President Barack Obama glances back as he participates in a town hall hosted by Univision and Univision news anchor Maria Elena Salinas, right, at the University of Miami, Thursday, Sept. 20, 2012, in Coral Gables, Fla. (AP Photo/Carolyn Kaster)
MIAMI (AP) — Stepping up his criticism of Mitt Romney's caught-on-tape moment, President Barack Obama said Thursday that his Republican rival's comments about voters suggest he doesn't know Americans very well.
"When you express an attitude that half the country considers itself victims, that somehow they want to be dependent on government, my thinking is maybe you haven't gotten around a lot," Obama said at a candidate forum on Spanish-language network Univision.
Obama was speaking a day after the Republican appeared at the same forum and said he was committed to all Americans.
Romney continued to try to clarify his remarks Thursday before an audience of about 250 in Sarasota, where donors paid between $2,500 and $50,000 to meet the Republican nominee.
"I care about every person in America," Romney said. "I know what it takes to help those people and I will."
Obama and Romney were crisscrossing Florida on Thursday, with their travel plans nearly overlapping in Miami. Romney departed the city for fundraisers and a rally in Sarasota only a few hours before Air Force One landed at the same airport.
Obama was attending a fundraiser in Tampa later Thursday where Pearl Jam lead singer Eddie Vedder was scheduled to perform. About 85 people were expected at the event, with tickets starting at $20,000 a person.
The Univision forum gave them a chance to chase support from Latinos who vote in large numbers in many of the swing states that will decide the election. Democrats have traditionally had an advantage with Hispanics, but Obama faced tough questions on his unfulfilled pledge to overhaul the nation's immigration system.
Obama said the lack of immigration reform legislation was his biggest failure as president and "not for a lack of trying or desire." He said he couldn't find a single Republican to help work on the legislation. "I'm happy to take responsibility for being naive here," the president said when pressed to admit he broke his promise.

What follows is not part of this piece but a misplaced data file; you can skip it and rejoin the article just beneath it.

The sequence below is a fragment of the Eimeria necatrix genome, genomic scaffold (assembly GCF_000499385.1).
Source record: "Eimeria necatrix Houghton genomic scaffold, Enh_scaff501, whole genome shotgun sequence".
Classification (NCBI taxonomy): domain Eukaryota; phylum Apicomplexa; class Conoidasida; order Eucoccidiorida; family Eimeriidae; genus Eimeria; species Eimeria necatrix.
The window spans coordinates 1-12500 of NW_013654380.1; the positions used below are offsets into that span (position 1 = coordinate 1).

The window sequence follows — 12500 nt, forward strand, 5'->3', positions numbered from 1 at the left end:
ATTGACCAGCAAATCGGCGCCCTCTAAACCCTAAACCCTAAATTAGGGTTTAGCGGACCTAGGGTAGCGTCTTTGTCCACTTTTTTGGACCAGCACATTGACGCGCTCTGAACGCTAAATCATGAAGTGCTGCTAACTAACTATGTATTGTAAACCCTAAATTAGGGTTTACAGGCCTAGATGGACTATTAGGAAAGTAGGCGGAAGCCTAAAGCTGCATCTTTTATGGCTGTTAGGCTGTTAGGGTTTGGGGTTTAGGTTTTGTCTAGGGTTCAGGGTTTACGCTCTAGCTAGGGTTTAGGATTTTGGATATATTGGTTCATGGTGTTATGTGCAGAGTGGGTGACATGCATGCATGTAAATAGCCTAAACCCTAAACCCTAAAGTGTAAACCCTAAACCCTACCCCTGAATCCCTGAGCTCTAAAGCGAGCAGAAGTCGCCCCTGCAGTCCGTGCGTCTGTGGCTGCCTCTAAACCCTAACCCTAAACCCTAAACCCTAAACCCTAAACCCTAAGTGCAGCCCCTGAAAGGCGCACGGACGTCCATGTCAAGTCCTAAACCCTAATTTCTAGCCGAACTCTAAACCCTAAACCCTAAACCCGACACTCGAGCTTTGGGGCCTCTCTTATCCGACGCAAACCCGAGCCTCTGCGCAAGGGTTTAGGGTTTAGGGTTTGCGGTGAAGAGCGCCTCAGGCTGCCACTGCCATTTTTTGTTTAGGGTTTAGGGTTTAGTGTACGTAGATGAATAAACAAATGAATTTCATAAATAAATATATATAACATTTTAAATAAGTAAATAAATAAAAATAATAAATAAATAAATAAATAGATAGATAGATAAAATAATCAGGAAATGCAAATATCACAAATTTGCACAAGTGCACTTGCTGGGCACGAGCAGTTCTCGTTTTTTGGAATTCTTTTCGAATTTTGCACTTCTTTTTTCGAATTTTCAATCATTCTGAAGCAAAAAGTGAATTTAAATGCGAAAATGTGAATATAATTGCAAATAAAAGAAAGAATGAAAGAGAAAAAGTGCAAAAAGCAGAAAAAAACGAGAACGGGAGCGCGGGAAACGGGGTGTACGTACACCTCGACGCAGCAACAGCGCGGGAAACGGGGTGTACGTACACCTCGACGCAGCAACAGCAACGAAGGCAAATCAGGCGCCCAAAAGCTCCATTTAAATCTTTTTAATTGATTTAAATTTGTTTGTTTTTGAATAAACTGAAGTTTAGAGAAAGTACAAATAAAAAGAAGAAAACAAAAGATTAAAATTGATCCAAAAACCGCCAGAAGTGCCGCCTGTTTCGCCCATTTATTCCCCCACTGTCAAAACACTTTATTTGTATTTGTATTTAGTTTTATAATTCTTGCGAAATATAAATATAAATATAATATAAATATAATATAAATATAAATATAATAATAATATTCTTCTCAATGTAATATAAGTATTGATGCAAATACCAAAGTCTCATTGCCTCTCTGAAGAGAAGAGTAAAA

Univision anchor Jorge Ramos interjected, "You promised us, and a promise is a promise. And with all due respect, you didn't keep that promise."
Obama responded that the president is not "all powerful" and needs cooperation. He argued that he would be a better president for Hispanics than Romney. And when later asked about the video of Romney secretly recorded at a May fundraiser, he made his harshest criticism yet of the Republican's statement that nearly half of Americans who pay no federal income tax are dependent upon government and believe they are victims.
"Their problem is not that they're not working hard enough or they don't want to work or they're being taxed too little or they just want to loaf around and gather government checks," Obama said. "We've gone through a challenging time. People want a hand up and not a handout."
He was drowned out in applause when he added that millionaires, too, are among the people who abuse the system by not paying taxes.
Romney told the Sarasota donors that he's looking forward to focusing the debate back on the economy during next month's debates.
"He's a very eloquent speaker," Romney said of Obama, "and so I'm sure in the debates, as last time in his debates with Senator McCain, he'll be very eloquent in describing his vision. But he can't win by his words, because his record speaks so loudly in our ears. What he has done in the last four years is establish an economy that's bumping along the bottom."
Obama campaign manager Jim Messina also tried to raise expectations for the rival's performance in a memo arguing that Romney has emerged from weeks of intense debate preparations "quick, polished and ready with a punchy attack against the president."
"He's obviously banking on flawless performances in October to achieve the turnaround his campaign has projected," Messina wrote. But Messina said Americans won't score the debates on style points alone, and argued that Romney is lacking on specifics and alternatives to the president's policies on issues like immigration.
The Univision forum was scheduled because no minority journalists were selected to moderate the three presidential debates. In 2008, Obama carried Hispanics by 67 percent to Sen. John McCain's 31 percent, according to exit polls. Recent polls suggest that Obama enjoys a similar lead against Romney.
During his secretly recorded remarks to donors, Romney said he was worried about the Hispanic trend. "We're having a much harder time with Hispanic voters, and if the Hispanic voting bloc becomes as committed to the Democrats as the African American voting bloc has in the past, why, we're in trouble as a party and, I think, as a nation," Romney said. He joked that he'd have an easier time getting elected if he were Latino.
Romney was pulling resources from one heavily Hispanic state. New Mexico Republican Party spokeswoman Jamie Dickerson said Thursday that the campaign's Hispanic outreach director and communications director were among those being moved as part of a shift in campaign resources.
Peoples reported from Sarasota, Fla. AP writers Nedra Pickler and Julie Pace in Washington contributed to this report.